Thank you, Readers.


Today is Thanksgiving Day. The official Canadian holiday that forces us to think about what in our lives we have to be grateful for.

When I was in school, we made turkeys and cornucopias out of construction paper to bring home for our mothers to stick on the fridge. We learned how important it is to count our blessings and to not take them for granted.

I have many things to be thankful for.

I was born in Canada. I have freedom, good health, a fully-functional body, a loving family, many good friends, a warm house, plenty of food to eat, and a career that I love. I’ve been given the opportunity to follow my dream of writing books, and there are people who actually read the books that I write.

I am fully aware that I am living a charmed life and I do my best every day not to take that for granted.

But there are other things I have to be thankful for, beyond those usual suspects.

Last week, I visited the middle grade students at Spring Park School in Charlottetown. As usual, I had a wonderful time. But two of the questions I was asked that day really stood out to me, and reminded me of a couple of other things I have to be thankful for.

One girl asked me: Do you need to have a good imagination to write your books?

My answer was that, yes, my books do require me to have a good imagination. I told stories about how my sister and I spent our early years outside playing and creating our own fun. We made homes in the trees, worlds in the forest, and stone castles on the rocky shore of “our” beach.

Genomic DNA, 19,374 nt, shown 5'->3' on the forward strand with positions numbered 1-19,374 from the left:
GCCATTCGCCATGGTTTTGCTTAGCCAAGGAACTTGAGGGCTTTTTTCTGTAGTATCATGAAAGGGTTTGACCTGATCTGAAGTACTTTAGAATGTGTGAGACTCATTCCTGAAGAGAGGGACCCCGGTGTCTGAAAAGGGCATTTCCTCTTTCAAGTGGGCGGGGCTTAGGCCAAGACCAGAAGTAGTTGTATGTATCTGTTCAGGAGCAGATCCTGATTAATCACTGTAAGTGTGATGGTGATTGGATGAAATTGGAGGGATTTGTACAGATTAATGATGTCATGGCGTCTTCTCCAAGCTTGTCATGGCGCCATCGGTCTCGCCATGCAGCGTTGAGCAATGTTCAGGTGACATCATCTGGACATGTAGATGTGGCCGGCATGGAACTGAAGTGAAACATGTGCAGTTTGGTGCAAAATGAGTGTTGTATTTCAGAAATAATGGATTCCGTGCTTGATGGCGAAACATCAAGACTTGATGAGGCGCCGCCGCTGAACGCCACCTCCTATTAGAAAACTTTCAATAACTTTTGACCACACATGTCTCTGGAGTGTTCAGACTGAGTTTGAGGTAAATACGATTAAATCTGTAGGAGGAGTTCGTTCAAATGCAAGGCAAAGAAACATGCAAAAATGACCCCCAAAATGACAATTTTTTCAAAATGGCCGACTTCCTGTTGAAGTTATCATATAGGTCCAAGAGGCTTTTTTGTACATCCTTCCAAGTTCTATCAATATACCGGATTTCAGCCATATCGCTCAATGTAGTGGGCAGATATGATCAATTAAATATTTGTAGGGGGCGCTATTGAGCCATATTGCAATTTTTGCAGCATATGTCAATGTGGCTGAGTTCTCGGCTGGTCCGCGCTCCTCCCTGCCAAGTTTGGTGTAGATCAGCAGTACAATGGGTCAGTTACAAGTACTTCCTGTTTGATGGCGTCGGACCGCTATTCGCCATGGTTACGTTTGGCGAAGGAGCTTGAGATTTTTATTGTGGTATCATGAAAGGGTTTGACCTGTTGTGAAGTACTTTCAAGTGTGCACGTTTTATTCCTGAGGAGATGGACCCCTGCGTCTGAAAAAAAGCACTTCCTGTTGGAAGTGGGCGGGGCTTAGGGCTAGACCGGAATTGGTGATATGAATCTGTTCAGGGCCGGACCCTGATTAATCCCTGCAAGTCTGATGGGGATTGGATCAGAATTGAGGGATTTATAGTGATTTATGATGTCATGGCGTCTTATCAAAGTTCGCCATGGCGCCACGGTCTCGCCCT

Imaginative play was the cornerstone of my childhood. Mom and Dad were always making up stories for us, taking us for walks and pointing out where fairies might be, and if we ever said we were bored? Well. We had no video game consoles or iPods to turn to. We were told to use our imaginations.

The rewards that upbringing has left me with as an adult? Priceless.

I am thankful for the sister I had to play with, the magical property surrounding my childhood home, and the imagination I’ve been building on since I was a tiny child.

The other question I was asked last week was, “What inspires you to write these books.”

When I first answered that question a couple of years ago, I probably would have said that my children inspire me. And they do! But, my answer that day was closer to the truth, I think. I said, “You inspire me to write these books. Because if it weren’t for readers, I wouldn’t be writing them.”

Thank you, Dear Readers. I am so thankful for you. ♥

Happy Thanksgiving.

Comments 1

  1. Nova

    Pretty nice to hear, such a positive person!
    And yes, an imagination is a wonderful thing, sometimes it is the only thing separating tragedy and reality.

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